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Gorman: Teacher cuts were unavoidable

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Charlotte-Mecklenburg Schools Superintendent Peter Gorman today defended the district’s cost-cutting moves, including his decision to lay off hundreds of teachers.

Speaking at the Tuesday Morning Breakfast Forum in west Charlotte, Gorman said critics are misguided when they insist that teacher layoffs were avoidable.

Roughly 85 percent of the district’s $1.1 billion budget goes to salaries and benefits, he said, and 86 percent is directly related to schools.

“They’re not telling you accurate information,” he said of his critics. “I think it’s time we stand up and say the information just isn’t accurate.”

Gorman, now in his third year at CMS, has come under sharp criticism in some parts of the African American community. Some say he failed to cut deeply into his own  administrative staff before resorting to teacher layoffs.

At a community forum Monday evening at C.N. Jenkins Memorial Presbyterian Church, speakers strategized about ways to galvanize community anger around teacher layoffs.

So far, CMS has refused to release specific demographic information about the teachers let go, such as race and gender. Gorman said Tuesday that the district had complied with all laws concerning diversity.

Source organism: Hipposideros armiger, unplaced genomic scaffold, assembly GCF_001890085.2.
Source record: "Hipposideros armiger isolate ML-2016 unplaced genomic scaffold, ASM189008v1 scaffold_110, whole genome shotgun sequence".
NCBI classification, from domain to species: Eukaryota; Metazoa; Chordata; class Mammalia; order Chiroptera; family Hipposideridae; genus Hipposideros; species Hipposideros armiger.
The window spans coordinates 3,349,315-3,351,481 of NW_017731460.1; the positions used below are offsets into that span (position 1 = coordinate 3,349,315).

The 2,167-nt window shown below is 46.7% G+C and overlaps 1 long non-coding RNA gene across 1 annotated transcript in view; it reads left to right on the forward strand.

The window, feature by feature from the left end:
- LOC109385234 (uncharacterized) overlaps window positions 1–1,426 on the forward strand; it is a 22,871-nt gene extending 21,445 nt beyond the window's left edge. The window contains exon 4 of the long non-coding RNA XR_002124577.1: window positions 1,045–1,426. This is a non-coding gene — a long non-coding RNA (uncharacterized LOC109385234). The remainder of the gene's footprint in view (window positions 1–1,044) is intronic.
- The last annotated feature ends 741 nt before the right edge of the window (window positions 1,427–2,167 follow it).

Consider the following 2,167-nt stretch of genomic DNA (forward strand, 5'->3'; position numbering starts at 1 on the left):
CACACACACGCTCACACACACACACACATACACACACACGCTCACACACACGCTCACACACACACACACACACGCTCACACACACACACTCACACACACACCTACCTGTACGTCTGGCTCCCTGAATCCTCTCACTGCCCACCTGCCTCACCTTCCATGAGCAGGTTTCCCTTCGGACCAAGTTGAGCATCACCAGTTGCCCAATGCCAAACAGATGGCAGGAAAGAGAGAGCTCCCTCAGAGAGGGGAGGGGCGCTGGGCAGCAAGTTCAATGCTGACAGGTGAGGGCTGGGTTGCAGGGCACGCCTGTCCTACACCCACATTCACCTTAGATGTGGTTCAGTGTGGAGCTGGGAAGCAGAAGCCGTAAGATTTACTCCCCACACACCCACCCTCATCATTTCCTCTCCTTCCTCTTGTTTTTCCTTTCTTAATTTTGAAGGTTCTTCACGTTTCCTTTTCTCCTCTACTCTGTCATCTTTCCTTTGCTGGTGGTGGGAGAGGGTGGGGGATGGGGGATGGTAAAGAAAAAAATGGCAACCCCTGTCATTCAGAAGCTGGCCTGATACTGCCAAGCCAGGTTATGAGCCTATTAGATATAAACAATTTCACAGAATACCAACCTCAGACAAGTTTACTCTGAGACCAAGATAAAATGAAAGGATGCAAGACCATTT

Of the $100 million in CMS cuts, he said, the first $51 million was accomplished with no impact on classrooms.

In addition to teacher cuts, he said, the district also has eliminated 11,000 bus stops (from 37,000 to 26,000), eliminated 2 million miles driven and slashed utility costs.

“Our schools will be hotter in the fall and summer and colder in the winter,” he told the group, which included several city council and school board members, as well as candidates running for those government bodies.

With 20 million square feet of space, he said, CMS currently employs the same number of maintenance workers it had when the district oversaw just 8 million square feet.

“We’ve gone about as far as we can go and still provide the service,” he said.

Gorman said teacher layoffs might have been avoided had Mecklenburg County not slashed its share of school funding, on top of state funding cuts. But at a time when all county functions were being cut, she said, CMS could not reasonably argue for an exception.

“I think you have to time your outrage and when you do your jumping up and down and such,” he said.

Gorman said he looks forward to a time when he can get back to being the district’s “chief educator” and not its “chief businessman.”

“I’ve done nothing relating to reading, writing and arithmetic over the last months,” he said. “I’ve done budgets…. But that’s what the times call for.”



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October 1, 2014
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